The “future political development” erased Poland from the map. On September 1, 1939, 1.5 million Wehrmacht soldiers marched into Poland from the west, annihilated the Polish army in two weeks and captured Warsaw. On September 17, the Red Army also entered Poland, from the east, meeting basically no resistance and occupying all territories within its “sphere of influence.” Later, in 1940, Moscow forced three Baltic states (Estonia, Latvia, Lithuania) to join the USSR, thus completing its territorial expansion.

Long denial, later assessment  

Molotov and Ribbentrop shaking hands after signing the pact and protocols.

Though unpublished, the protocol was barely secret – German diplomats leaked information to their colleagues so soon the entire world at least suspected what Moscow and Berlin had agreed on. “There is a growing belief that… Germany and Russia have agreed on the partition of Poland, and that the Baltic States are to be a Russian sphere of influence,” wroteThe Guardian just days after the treaty was signed. The USSR, however, denied the existence of the treaty until 1989.

Today, Russian leaders’ position towards the pact is moderate: nothing to be proud of but not a cause of shame. “The Soviet Union… made repeated attempts to create an anti-fascist bloc in Europe. All of these attempts failed,” Vladimir Putin said in 2015. "And when the Soviet Union realized that it was being left one-on-one with Hitler's Germany, it took steps to avoid a direct confrontation.”

Cynical approach

Polish satire of the Ribbentrop-Molotov pact. Cartoon printed in September 1939.

Unlike Putin, Western media and scholars traditionally criticize the pact as vicious and immoral. It’s hard to define who is closer to the truth. “Of course, the pact was a cynical deal with the devil for the sake of our country’s interests,” historian Alexey Isaev admits. But it did help the USSR to prepare for war. “Our strategic situation got better in 1939. The 180 miles from the old border to the new one gave the USSR palpable benefits in terms of time and distance,” Isaev says.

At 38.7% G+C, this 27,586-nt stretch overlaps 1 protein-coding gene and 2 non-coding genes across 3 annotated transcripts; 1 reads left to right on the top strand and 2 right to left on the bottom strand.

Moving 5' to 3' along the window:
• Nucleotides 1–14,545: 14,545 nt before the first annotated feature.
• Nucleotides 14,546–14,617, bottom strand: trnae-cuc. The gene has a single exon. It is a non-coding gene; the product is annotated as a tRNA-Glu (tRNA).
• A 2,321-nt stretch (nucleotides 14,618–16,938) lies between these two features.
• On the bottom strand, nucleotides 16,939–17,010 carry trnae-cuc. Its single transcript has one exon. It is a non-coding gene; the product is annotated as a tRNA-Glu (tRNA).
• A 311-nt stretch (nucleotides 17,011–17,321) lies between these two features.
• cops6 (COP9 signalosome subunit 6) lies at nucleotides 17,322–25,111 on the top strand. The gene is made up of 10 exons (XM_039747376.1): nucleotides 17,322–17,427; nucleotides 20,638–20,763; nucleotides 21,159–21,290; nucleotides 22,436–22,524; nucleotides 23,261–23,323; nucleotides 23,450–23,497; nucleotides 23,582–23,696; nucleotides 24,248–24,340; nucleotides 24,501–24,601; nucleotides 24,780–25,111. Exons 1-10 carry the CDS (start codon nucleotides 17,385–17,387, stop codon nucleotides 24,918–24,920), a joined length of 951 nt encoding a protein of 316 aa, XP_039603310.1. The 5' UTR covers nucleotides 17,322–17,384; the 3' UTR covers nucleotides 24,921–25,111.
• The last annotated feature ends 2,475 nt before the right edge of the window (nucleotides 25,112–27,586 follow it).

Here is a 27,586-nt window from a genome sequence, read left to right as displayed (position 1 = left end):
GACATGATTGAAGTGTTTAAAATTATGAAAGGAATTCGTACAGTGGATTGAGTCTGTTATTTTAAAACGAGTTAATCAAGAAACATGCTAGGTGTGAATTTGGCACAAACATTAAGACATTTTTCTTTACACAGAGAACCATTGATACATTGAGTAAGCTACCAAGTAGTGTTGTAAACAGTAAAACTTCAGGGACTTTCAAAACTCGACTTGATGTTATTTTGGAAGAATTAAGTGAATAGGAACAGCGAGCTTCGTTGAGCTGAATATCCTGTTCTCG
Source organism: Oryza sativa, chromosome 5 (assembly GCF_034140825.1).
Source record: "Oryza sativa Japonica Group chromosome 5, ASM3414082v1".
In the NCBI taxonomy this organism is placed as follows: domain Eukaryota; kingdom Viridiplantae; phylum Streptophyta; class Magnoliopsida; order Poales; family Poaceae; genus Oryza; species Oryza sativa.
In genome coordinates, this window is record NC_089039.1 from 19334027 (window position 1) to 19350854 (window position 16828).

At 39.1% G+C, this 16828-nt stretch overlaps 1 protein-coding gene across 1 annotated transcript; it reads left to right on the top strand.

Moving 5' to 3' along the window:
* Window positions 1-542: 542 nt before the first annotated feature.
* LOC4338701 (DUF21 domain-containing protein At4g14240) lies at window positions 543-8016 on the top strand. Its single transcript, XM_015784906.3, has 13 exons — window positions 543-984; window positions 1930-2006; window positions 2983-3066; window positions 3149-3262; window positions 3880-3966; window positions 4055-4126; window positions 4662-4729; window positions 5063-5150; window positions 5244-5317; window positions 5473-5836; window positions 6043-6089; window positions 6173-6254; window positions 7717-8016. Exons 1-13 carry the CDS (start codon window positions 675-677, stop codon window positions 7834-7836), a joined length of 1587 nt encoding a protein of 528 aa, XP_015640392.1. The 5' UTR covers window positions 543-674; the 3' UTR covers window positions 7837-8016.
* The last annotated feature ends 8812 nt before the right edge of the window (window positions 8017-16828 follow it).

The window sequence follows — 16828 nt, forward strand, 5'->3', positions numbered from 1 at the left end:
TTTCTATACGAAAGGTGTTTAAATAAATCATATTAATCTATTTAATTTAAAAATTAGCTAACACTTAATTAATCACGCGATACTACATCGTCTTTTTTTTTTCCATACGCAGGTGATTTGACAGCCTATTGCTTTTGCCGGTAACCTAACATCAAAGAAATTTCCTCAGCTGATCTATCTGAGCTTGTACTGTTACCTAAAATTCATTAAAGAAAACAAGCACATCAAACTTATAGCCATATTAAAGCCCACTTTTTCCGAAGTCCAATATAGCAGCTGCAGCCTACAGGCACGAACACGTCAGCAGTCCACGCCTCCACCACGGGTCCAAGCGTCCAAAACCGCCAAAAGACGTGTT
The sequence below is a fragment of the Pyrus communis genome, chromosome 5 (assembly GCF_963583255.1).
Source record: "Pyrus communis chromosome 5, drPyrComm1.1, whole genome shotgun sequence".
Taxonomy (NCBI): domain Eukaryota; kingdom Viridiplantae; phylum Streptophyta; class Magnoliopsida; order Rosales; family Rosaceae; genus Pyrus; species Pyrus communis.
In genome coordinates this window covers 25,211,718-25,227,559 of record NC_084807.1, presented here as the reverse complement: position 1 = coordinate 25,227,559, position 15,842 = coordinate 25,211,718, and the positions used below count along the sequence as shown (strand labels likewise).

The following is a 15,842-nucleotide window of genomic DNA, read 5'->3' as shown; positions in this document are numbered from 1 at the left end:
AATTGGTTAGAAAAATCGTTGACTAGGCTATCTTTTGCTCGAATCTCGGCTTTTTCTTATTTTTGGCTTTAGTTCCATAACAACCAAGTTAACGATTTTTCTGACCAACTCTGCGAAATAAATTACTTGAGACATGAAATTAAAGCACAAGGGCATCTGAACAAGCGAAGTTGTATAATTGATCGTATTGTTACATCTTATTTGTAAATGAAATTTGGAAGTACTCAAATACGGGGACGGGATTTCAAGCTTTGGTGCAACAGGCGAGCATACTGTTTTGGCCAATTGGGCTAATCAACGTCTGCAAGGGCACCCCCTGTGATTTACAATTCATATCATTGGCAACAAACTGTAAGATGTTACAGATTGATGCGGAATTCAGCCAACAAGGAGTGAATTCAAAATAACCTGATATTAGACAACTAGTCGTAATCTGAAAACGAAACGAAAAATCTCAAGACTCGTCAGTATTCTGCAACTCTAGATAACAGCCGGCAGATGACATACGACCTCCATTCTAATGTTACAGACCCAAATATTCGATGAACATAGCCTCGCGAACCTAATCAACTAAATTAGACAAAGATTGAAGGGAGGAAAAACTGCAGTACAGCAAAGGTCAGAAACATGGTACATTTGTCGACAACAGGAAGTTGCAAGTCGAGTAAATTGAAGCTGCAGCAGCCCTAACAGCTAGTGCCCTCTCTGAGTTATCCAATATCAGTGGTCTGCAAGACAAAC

The case is that the USSR wasn’t the first European power to make such a deal with the devil. Two leading democratic states of Europe, the United Kingdom and France, appeased Hitler over and over again. They let him remilitarize Germany and enlarge its army and annex Austria – and directly pressed their ally Czechoslovakia to cede the Sudetenland to Hitler during the Munich Conference of September 1938. Unlike Stalin, Britain’s Neville Chamberlain and France’s Édouard Daladier won nothing from their deals with Hitler – just provoked the aggressor to conquer more and more.

“The appeasement policy was wrong and counter-productive because it was impossible to fulfill the Nazis’ unlimited appetites,” states Torkunov. “Moscow’s actions, as cynical as those of London and Paris, had more serious motivation.” In other words, Stalin, seizing territories and gaining time, acted immorally but rationally – Chamberlain and Daladier, trying to appease Hitler, acted as immorally but also stupidly.

You know how it all ended. Hitler couldn’t be stopped by any kind of deals – it took WWII with its 60 million victims to stop him and prevent the dystopian future that would have emerged had he won. As for the Molotov-Ribbentrop pact, it remains one of many shameful pages of the history of the pre-war period.